Thin ice

  • Published
  • By Col. "Tip" Stinnette
  • 39th Air Base Wing commander
In New Jersey, a high school student accidentally dropped his cell phone from the Dorset Avenue Bridge. Fortunately the river had frozen over, so the phone landed on the ice, apparently intact. To a dedicated cell phone user, losing one's phone is like losing an appendage. And what loyal friend would not try to retrieve your arm or leg if it had somehow fallen off a bridge and landed on thin ice?

The survival of our species depends on mutual support. Two days later, Bruce, 17, volunteered to fetch the phone. He figured the ice, which was only an inch thick in places, was strong enough to hold him for the rescue mission. Another friend urged Bruce to give up and go back to shore. "I can do it," Bruce insisted.

A bridge attendant also warned him to stay off the ice, but, as his mother explained, "It's just something Bruce would have done." The attendant rushed to his post to call the police. He was on the phone when a bystander told him someone had fallen in. An officer arrived at the scene moments later to find Bruce partially submerged in the 35-degree water. The officer dashed to his car for a rescue buoy. When he returned, Bruce had already gone under. Bruce did not die in vain. The cell phone was recovered.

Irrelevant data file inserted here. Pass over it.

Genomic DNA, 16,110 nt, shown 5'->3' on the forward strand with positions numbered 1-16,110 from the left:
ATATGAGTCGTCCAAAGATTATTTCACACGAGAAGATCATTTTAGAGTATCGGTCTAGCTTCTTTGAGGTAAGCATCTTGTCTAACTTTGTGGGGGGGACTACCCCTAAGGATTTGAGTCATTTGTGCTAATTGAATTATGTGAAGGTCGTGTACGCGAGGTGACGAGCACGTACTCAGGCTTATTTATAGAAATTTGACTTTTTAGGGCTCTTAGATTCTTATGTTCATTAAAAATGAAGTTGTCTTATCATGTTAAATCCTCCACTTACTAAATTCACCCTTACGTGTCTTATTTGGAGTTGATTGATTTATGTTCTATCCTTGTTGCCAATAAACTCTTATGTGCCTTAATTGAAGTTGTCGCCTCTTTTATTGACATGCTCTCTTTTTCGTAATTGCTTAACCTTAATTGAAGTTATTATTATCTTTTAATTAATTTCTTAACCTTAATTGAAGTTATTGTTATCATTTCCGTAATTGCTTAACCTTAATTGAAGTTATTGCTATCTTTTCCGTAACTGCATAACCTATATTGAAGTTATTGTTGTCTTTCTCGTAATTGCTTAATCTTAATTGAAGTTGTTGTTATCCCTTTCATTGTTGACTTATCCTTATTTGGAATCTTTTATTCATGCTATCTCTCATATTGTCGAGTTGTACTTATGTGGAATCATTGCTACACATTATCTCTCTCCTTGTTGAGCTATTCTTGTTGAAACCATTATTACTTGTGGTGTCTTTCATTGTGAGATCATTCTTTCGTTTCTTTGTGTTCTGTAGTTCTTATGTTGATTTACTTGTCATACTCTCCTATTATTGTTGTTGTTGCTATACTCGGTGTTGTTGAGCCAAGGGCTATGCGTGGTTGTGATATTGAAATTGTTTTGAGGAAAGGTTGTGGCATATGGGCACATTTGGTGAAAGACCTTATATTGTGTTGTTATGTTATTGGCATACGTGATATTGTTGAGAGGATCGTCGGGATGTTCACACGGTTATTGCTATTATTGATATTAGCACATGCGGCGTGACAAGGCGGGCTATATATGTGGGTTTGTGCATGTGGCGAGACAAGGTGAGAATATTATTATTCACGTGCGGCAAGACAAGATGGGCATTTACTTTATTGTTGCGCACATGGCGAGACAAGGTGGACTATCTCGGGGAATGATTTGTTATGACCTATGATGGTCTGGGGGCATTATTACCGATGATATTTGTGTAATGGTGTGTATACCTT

The survival of our species depends upon smart, mutual support. The case above illustrates a Wingman who literally got in over his head. Perhaps a Flight Lead would have made all the difference.

Speaking of phones, I don't think we use them enough when it really counts. I know that I have talked about this before, but it is helpful to reiterate the point every now and then. I am sure many of us have been party to what I call the AMRAAM effect otherwise known as "fire and forget." When was the last time you heard someone say, "well I sent them an e-mail" in response to a question along the lines of "why isn't so-and-so here?" My guess is each of us has heard this line all too often. This is the tyranny of supporting our geographically separated units. We trade confusing digital e-mails in the place of clear analog phone calls. We seek digital machine-to-machine interface instead of analog people-to-people discussion.

Now I am certainly not advocating going out on thin ice to recover a cell phone, but I am advocating the use of a phone instead of a computer when it is usually a mere few inches from your keyboard.

There is nothing like the full-body contact of person-to-person discussion. In Bruce's case, how many people could have saved him from the thin ice before he stepped out on it? In the case of our GSUs, how many times could we have solved a problem before it became a problem if we had just picked up the phone? Every now and then analog contact will clarify digital confusion, and at the end of the day clarity is a key component of ensuring freedom's future.